The theatrics of the road in Helen Levitt’s images

New York, ca. 1940. All images: Helen Levitt © Film Documents LLC, courtesy Galerie Thomas Zander, Cologne

Helen Levitt emerged as a photographer in Depression-era New York, where she lived and made the bulk of her work. She is best known for her theatrical photographs of the city, initially training her lens on Brooklyn where she was born, then neighbourhoods such as Harlem in Upper Manhattan. She occasionally made images elsewhere, including on a trip to Mexico City in 1941, her first and only international journey, but it is New York City that she is most closely associated with.

A new book published by Thames & Hudson offers a compact survey of her work, complete with an essay by curator and art historian Jean-François Chevrier.

Levitt’s documentation of the everyday was a long-running pursuit. Over the decades, she relentlessly sought the ebbs and flows, the joys and tragedies, of neighbourhood life. In her work, the street was a microcosm of society.

The stars of her images were often children, both at play and in control as adults-in-waiting, as though a street performance of Bugsy Malone. Yet just as the street was under the careful eye of Levitt, the children were similarly under the watchful eye of their elders, who can be seen gathering on the doorstep often with mildly anxious expressions.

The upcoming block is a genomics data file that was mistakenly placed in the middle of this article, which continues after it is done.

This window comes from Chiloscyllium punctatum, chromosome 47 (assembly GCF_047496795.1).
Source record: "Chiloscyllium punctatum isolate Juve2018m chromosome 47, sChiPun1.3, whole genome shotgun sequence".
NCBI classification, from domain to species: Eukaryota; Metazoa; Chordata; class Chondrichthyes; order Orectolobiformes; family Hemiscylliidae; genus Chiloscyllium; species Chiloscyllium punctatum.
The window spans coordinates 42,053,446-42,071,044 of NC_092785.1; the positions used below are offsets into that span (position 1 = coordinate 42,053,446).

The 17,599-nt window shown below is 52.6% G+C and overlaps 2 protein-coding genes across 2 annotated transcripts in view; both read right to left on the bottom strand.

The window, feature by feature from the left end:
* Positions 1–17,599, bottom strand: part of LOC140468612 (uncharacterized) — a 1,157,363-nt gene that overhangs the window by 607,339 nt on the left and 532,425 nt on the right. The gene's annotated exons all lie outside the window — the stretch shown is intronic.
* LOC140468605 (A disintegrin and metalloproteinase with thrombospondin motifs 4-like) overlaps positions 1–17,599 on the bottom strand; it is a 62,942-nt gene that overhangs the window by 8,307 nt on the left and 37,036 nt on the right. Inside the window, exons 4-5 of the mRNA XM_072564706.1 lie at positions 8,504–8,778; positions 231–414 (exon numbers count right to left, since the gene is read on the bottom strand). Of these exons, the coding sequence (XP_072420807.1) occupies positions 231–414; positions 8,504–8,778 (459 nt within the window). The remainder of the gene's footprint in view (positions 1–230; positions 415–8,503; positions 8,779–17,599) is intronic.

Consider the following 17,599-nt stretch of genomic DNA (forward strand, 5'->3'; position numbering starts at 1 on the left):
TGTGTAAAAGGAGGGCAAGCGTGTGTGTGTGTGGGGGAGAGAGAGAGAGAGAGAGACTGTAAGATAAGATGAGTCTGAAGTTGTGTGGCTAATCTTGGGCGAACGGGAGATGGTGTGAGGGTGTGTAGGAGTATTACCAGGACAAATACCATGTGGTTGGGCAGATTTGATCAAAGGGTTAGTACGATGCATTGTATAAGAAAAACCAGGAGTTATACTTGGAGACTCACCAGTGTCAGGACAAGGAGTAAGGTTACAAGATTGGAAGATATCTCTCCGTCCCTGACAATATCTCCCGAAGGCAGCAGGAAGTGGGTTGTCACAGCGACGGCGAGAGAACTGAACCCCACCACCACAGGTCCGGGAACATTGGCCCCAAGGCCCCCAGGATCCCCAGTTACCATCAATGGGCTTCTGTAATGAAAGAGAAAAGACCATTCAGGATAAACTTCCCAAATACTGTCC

New York, ca. 1945
New York, ca. 1939
New York, ca. 1945

Levitt’s career as a photographer was punctuated by a decade spent in filmmaking, during which time she created her lauded short film In The Street, which expanded upon her street imagery.

Around 1960, she returned to the world of still imagery in a newly saturated era of photography. The proliferation of colour photography revealed even more detail in Levitt’s images. A sweet dispenser filled with sugary spheres pops with kaleidoscopic hues. Elsewhere, a gleaming red car reveals the link between the victims of an accident: at the front of the car, bloodied clothing is draped over the passenger window, while a cat with a crimson gash seeks refuge to the rear.

“Colour led to the rise of unexpected objects,” Chevrier writes in the introduction. Yet however constrained or free Levitt’s palettes were, the ambition was the same: “Helen Levitt always emphasized the enigmatic and the humorous nature of the interactions that make up the everyday fabric of social life.”

New York, 1978
New York, 1980

Helen Levitt is published by Thames & Hudson, priced £12.99; thamesandhudson.com 


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